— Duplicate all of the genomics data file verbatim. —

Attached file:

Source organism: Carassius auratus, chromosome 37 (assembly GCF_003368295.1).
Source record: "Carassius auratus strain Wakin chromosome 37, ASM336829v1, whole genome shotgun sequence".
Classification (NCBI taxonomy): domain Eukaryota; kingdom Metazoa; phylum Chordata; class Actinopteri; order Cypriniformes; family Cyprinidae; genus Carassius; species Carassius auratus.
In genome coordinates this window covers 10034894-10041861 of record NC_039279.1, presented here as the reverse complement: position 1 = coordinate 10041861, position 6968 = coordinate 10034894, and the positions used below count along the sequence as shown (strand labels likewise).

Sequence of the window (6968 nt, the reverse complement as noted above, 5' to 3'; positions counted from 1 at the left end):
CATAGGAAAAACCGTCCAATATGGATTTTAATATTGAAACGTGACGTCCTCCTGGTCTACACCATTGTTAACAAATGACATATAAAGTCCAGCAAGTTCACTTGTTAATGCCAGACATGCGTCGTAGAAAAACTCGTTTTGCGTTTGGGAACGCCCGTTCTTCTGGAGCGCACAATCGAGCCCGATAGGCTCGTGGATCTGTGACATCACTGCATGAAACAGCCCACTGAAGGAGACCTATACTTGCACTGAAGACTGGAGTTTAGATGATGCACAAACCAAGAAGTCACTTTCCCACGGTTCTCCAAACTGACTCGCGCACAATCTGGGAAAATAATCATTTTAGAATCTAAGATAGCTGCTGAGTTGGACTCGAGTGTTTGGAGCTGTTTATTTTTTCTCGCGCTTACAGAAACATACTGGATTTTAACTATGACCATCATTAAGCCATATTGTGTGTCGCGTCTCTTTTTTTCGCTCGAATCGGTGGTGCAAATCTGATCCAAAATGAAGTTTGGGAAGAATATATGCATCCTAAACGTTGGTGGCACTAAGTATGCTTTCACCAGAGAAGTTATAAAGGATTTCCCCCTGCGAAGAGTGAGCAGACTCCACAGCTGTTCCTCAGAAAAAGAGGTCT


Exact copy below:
Source organism: Carassius auratus, chromosome 37 (assembly GCF_003368295.1).
Source record: "Carassius auratus strain Wakin chromosome 37, ASM336829v1, whole genome shotgun sequence".
Classification (NCBI taxonomy): domain Eukaryota; kingdom Metazoa; phylum Chordata; class Actinopteri; order Cypriniformes; family Cyprinidae; genus Carassius; species Carassius auratus.
In genome coordinates this window covers 10034894-10041861 of record NC_039279.1, presented here as the reverse complement: position 1 = coordinate 10041861, position 6968 = coordinate 10034894, and the positions used below count along the sequence as shown (strand labels likewise).

Sequence of the window (6968 nt, the reverse complement as noted above, 5' to 3'; positions counted from 1 at the left end):
CATAGGAAAAACCGTCCAATATGGATTTTAATATTGAAACGTGACGTCCTCCTGGTCTACACCATTGTTAACAAATGACATATAAAGTCCAGCAAGTTCACTTGTTAATGCCAGACATGCGTCGTAGAAAAACTCGTTTTGCGTTTGGGAACGCCCGTTCTTCTGGAGCGCACAATCGAGCCCGATAGGCTCGTGGATCTGTGACATCACTGCATGAAACAGCCCACTGAAGGAGACCTATACTTGCACTGAAGACTGGAGTTTAGATGATGCACAAACCAAGAAGTCACTTTCCCACGGTTCTCCAAACTGACTCGCGCACAATCTGGGAAAATAATCATTTTAGAATCTAAGATAGCTGCTGAGTTGGACTCGAGTGTTTGGAGCTGTTTATTTTTTCTCGCGCTTACAGAAACATACTGGATTTTAACTATGACCATCATTAAGCCATATTGTGTGTCGCGTCTCTTTTTTTCGCTCGAATCGGTGGTGCAAATCTGATCCAAAATGAAGTTTGGGAAGAATATATGCATCCTAAACGTTGGTGGCACTAAGTATGCTTTCACCAGAGAAGTTATAAAGGATTTCCCCCTGCGAAGAGTGAGCAGACTCCACAGCTGTTCCTCAGAAAAAGAGGTCT